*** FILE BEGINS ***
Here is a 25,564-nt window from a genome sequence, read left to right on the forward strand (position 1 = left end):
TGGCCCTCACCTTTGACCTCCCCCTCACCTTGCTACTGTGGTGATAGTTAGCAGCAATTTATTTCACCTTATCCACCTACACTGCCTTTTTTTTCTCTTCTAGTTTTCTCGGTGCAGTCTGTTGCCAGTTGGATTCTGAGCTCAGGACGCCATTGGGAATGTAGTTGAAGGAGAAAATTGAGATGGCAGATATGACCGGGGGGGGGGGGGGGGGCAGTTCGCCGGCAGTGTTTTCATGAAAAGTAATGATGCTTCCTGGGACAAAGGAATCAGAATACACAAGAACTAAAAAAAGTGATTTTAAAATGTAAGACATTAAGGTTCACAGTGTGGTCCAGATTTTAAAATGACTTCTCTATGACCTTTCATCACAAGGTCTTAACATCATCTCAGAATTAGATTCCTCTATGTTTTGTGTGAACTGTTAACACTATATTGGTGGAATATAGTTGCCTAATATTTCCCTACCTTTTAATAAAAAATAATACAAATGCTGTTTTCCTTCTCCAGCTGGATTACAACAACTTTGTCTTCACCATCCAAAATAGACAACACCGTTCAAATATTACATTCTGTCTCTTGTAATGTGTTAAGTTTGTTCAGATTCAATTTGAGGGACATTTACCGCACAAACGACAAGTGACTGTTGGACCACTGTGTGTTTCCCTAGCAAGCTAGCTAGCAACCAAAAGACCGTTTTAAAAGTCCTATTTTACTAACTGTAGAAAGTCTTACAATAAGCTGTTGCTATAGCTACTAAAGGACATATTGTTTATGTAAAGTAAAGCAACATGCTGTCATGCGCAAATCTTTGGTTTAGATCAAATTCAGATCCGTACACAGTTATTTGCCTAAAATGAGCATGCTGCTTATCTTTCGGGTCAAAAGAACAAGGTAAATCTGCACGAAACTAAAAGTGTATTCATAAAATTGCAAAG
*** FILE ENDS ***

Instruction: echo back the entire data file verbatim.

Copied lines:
Here is a 25,564-nt window from a genome sequence, read left to right on the forward strand (position 1 = left end):
TGGCCCTCACCTTTGACCTCCCCCTCACCTTGCTACTGTGGTGATAGTTAGCAGCAATTTATTTCACCTTATCCACCTACACTGCCTTTTTTTTCTCTTCTAGTTTTCTCGGTGCAGTCTGTTGCCAGTTGGATTCTGAGCTCAGGACGCCATTGGGAATGTAGTTGAAGGAGAAAATTGAGATGGCAGATATGACCGGGGGGGGGGGGGGGGGCAGTTCGCCGGCAGTGTTTTCATGAAAAGTAATGATGCTTCCTGGGACAAAGGAATCAGAATACACAAGAACTAAAAAAAGTGATTTTAAAATGTAAGACATTAAGGTTCACAGTGTGGTCCAGATTTTAAAATGACTTCTCTATGACCTTTCATCACAAGGTCTTAACATCATCTCAGAATTAGATTCCTCTATGTTTTGTGTGAACTGTTAACACTATATTGGTGGAATATAGTTGCCTAATATTTCCCTACCTTTTAATAAAAAATAATACAAATGCTGTTTTCCTTCTCCAGCTGGATTACAACAACTTTGTCTTCACCATCCAAAATAGACAACACCGTTCAAATATTACATTCTGTCTCTTGTAATGTGTTAAGTTTGTTCAGATTCAATTTGAGGGACATTTACCGCACAAACGACAAGTGACTGTTGGACCACTGTGTGTTTCCCTAGCAAGCTAGCTAGCAACCAAAAGACCGTTTTAAAAGTCCTATTTTACTAACTGTAGAAAGTCTTACAATAAGCTGTTGCTATAGCTACTAAAGGACATATTGTTTATGTAAAGTAAAGCAACATGCTGTCATGCGCAAATCTTTGGTTTAGATCAAATTCAGATCCGTACACAGTTATTTGCCTAAAATGAGCATGCTGCTTATCTTTCGGGTCAAAAGAACAAGGTAAATCTGCACGAAACTAAAAGTGTATTCATAAAATTGCAAAG